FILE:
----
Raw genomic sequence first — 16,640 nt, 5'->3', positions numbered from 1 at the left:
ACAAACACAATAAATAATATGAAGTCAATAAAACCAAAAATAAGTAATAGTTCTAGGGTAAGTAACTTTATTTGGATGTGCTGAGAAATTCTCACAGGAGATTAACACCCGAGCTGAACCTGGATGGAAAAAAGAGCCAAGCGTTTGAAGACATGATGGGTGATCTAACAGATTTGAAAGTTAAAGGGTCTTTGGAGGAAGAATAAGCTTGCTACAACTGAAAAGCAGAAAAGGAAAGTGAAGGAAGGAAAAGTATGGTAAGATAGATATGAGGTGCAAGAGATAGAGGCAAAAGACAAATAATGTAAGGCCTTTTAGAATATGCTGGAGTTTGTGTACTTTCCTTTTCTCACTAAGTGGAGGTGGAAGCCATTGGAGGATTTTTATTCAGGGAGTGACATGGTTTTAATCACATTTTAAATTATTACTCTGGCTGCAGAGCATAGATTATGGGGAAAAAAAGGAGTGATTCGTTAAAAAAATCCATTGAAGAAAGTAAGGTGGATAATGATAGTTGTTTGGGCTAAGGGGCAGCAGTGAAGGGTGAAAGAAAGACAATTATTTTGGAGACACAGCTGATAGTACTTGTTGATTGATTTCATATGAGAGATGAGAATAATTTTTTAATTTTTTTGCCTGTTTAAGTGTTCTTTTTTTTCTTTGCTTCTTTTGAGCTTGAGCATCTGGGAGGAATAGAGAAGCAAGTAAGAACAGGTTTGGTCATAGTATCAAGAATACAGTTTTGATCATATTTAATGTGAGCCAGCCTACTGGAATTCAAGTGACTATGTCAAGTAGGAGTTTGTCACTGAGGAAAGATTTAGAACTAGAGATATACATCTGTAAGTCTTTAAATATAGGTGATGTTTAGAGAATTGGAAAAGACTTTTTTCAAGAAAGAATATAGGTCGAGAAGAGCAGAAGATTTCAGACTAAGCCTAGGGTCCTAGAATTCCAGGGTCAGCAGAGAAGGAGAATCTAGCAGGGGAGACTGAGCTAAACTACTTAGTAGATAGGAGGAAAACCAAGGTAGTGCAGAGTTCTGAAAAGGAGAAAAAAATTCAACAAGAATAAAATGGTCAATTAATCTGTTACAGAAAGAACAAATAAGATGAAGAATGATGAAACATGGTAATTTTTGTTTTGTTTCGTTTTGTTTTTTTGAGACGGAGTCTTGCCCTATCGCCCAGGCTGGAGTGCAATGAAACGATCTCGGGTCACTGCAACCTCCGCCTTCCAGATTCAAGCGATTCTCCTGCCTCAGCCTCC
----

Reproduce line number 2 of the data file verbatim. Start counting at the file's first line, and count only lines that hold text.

ACAAACACAATAAATAATATGAAGTCAATAAAACCAAAAATAAGTAATAGTTCTAGGGTAAGTAACTTTATTTGGATGTGCTGAGAAATTCTCACAGGAGATTAACACCCGAGCTGAACCTGGATGGAAAAAAGAGCCAAGCGTTTGAAGACATGATGGGTGATCTAACAGATTTGAAAGTTAAAGGGTCTTTGGAGGAAGAATAAGCTTGCTACAACTGAAAAGCAGAAAAGGAAAGTGAAGGAAGGAAAAGTATGGTAAGATAGATATGAGGTGCAAGAGATAGAGGCAAAAGACAAATAATGTAAGGCCTTTTAGAATATGCTGGAGTTTGTGTACTTTCCTTTTCTCACTAAGTGGAGGTGGAAGCCATTGGAGGATTTTTATTCAGGGAGTGACATGGTTTTAATCACATTTTAAATTATTACTCTGGCTGCAGAGCATAGATTATGGGGAAAAAAAGGAGTGATTCGTTAAAAAAATCCATTGAAGAAAGTAAGGTGGATAATGATAGTTGTTTGGGCTAAGGGGCAGCAGTGAAGGGTGAAAGAAAGACAATTATTTTGGAGACACAGCTGATAGTACTTGTTGATTGATTTCATATGAGAGATGAGAATAATTTTTTAATTTTTTTGCCTGTTTAAGTGTTCTTTTTTTTCTTTGCTTCTTTTGAGCTTGAGCATCTGGGAGGAATAGAGAAGCAAGTAAGAACAGGTTTGGTCATAGTATCAAGAATACAGTTTTGATCATATTTAATGTGAGCCAGCCTACTGGAATTCAAGTGACTATGTCAAGTAGGAGTTTGTCACTGAGGAAAGATTTAGAACTAGAGATATACATCTGTAAGTCTTTAAATATAGGTGATGTTTAGAGAATTGGAAAAGACTTTTTTCAAGAAAGAATATAGGTCGAGAAGAGCAGAAGATTTCAGACTAAGCCTAGGGTCCTAGAATTCCAGGGTCAGCAGAGAAGGAGAATCTAGCAGGGGAGACTGAGCTAAACTACTTAGTAGATAGGAGGAAAACCAAGGTAGTGCAGAGTTCTGAAAAGGAGAAAAAAATTCAACAAGAATAAAATGGTCAATTAATCTGTTACAGAAAGAACAAATAAGATGAAGAATGATGAAACATGGTAATTTTTGTTTTGTTTCGTTTTGTTTTTTTGAGACGGAGTCTTGCCCTATCGCCCAGGCTGGAGTGCAATGAAACGATCTCGGGTCACTGCAACCTCCGCCTTCCAGATTCAAGCGATTCTCCTGCCTCAGCCTCC